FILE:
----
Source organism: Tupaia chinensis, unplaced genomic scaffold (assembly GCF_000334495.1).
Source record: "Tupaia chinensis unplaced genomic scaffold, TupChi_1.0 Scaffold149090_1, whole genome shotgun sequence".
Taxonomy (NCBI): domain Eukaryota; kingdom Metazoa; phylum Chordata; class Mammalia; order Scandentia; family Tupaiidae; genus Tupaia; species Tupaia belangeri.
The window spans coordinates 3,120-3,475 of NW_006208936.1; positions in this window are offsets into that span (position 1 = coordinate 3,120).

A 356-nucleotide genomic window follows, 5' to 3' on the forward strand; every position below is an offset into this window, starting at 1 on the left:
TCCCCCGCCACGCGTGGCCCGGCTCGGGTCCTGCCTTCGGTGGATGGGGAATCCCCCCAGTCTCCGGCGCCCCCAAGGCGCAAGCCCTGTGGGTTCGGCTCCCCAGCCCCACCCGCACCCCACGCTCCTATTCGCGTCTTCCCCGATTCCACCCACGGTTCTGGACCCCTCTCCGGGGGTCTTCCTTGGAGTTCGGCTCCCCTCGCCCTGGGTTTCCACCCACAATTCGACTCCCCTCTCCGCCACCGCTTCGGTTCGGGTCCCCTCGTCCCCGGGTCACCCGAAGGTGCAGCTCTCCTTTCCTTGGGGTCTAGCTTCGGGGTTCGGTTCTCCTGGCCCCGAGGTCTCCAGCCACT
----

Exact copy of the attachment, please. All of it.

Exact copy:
Source organism: Tupaia chinensis, unplaced genomic scaffold (assembly GCF_000334495.1).
Source record: "Tupaia chinensis unplaced genomic scaffold, TupChi_1.0 Scaffold149090_1, whole genome shotgun sequence".
Taxonomy (NCBI): domain Eukaryota; kingdom Metazoa; phylum Chordata; class Mammalia; order Scandentia; family Tupaiidae; genus Tupaia; species Tupaia belangeri.
The window spans coordinates 3,120-3,475 of NW_006208936.1; positions in this window are offsets into that span (position 1 = coordinate 3,120).

A 356-nucleotide genomic window follows, 5' to 3' on the forward strand; every position below is an offset into this window, starting at 1 on the left:
TCCCCCGCCACGCGTGGCCCGGCTCGGGTCCTGCCTTCGGTGGATGGGGAATCCCCCCAGTCTCCGGCGCCCCCAAGGCGCAAGCCCTGTGGGTTCGGCTCCCCAGCCCCACCCGCACCCCACGCTCCTATTCGCGTCTTCCCCGATTCCACCCACGGTTCTGGACCCCTCTCCGGGGGTCTTCCTTGGAGTTCGGCTCCCCTCGCCCTGGGTTTCCACCCACAATTCGACTCCCCTCTCCGCCACCGCTTCGGTTCGGGTCCCCTCGTCCCCGGGTCACCCGAAGGTGCAGCTCTCCTTTCCTTGGGGTCTAGCTTCGGGGTTCGGTTCTCCTGGCCCCGAGGTCTCCAGCCACT